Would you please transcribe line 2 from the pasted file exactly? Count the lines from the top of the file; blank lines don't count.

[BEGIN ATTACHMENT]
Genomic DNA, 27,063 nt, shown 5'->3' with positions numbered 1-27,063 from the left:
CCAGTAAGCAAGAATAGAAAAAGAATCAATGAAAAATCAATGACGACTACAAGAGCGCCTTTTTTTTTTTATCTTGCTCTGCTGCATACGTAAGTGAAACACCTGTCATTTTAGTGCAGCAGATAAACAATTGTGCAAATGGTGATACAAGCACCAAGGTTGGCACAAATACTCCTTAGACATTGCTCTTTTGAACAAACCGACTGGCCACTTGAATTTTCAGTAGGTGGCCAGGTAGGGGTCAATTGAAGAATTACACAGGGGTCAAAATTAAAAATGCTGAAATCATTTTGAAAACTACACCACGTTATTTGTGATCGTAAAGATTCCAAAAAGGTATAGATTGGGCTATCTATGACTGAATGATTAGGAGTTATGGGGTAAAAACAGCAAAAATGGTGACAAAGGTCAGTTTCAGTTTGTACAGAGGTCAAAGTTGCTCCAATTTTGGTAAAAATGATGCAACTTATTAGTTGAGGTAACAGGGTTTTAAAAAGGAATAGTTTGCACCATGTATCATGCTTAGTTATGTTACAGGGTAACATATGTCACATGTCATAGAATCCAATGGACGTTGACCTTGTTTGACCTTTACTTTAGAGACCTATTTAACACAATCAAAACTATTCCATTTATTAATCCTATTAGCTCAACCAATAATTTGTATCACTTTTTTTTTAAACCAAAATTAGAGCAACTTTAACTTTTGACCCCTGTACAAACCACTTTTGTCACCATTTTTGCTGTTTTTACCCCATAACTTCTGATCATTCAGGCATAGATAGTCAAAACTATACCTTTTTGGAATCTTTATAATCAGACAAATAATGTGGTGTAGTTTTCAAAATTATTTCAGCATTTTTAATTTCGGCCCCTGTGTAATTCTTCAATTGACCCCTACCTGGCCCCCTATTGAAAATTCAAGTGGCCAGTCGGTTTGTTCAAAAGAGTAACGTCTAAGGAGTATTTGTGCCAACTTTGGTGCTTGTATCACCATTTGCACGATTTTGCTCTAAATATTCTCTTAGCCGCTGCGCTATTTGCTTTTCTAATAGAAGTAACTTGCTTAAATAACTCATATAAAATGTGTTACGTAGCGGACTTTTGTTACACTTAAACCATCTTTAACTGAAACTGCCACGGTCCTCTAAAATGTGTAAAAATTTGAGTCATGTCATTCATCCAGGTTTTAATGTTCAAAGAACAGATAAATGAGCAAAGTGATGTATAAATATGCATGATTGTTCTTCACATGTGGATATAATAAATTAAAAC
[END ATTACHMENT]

CCAGTAAGCAAGAATAGAAAAAGAATCAATGAAAAATCAATGACGACTACAAGAGCGCCTTTTTTTTTTTATCTTGCTCTGCTGCATACGTAAGTGAAACACCTGTCATTTTAGTGCAGCAGATAAACAATTGTGCAAATGGTGATACAAGCACCAAGGTTGGCACAAATACTCCTTAGACATTGCTCTTTTGAACAAACCGACTGGCCACTTGAATTTTCAGTAGGTGGCCAGGTAGGGGTCAATTGAAGAATTACACAGGGGTCAAAATTAAAAATGCTGAAATCATTTTGAAAACTACACCACGTTATTTGTGATCGTAAAGATTCCAAAAAGGTATAGATTGGGCTATCTATGACTGAATGATTAGGAGTTATGGGGTAAAAACAGCAAAAATGGTGACAAAGGTCAGTTTCAGTTTGTACAGAGGTCAAAGTTGCTCCAATTTTGGTAAAAATGATGCAACTTATTAGTTGAGGTAACAGGGTTTTAAAAAGGAATAGTTTGCACCATGTATCATGCTTAGTTATGTTACAGGGTAACATATGTCACATGTCATAGAATCCAATGGACGTTGACCTTGTTTGACCTTTACTTTAGAGACCTATTTAACACAATCAAAACTATTCCATTTATTAATCCTATTAGCTCAACCAATAATTTGTATCACTTTTTTTTTAAACCAAAATTAGAGCAACTTTAACTTTTGACCCCTGTACAAACCACTTTTGTCACCATTTTTGCTGTTTTTACCCCATAACTTCTGATCATTCAGGCATAGATAGTCAAAACTATACCTTTTTGGAATCTTTATAATCAGACAAATAATGTGGTGTAGTTTTCAAAATTATTTCAGCATTTTTAATTTCGGCCCCTGTGTAATTCTTCAATTGACCCCTACCTGGCCCCCTATTGAAAATTCAAGTGGCCAGTCGGTTTGTTCAAAAGAGTAACGTCTAAGGAGTATTTGTGCCAACTTTGGTGCTTGTATCACCATTTGCACGATTTTGCTCTAAATATTCTCTTAGCCGCTGCGCTATTTGCTTTTCTAATAGAAGTAACTTGCTTAAATAACTCATATAAAATGTGTTACGTAGCGGACTTTTGTTACACTTAAACCATCTTTAACTGAAACTGCCACGGTCCTCTAAAATGTGTAAAAATTTGAGTCATGTCATTCATCCAGGTTTTAATGTTCAAAGAACAGATAAATGAGCAAAGTGATGTATAAATATGCATGATTGTTCTTCACATGTGGATATAATAAATTAAAAC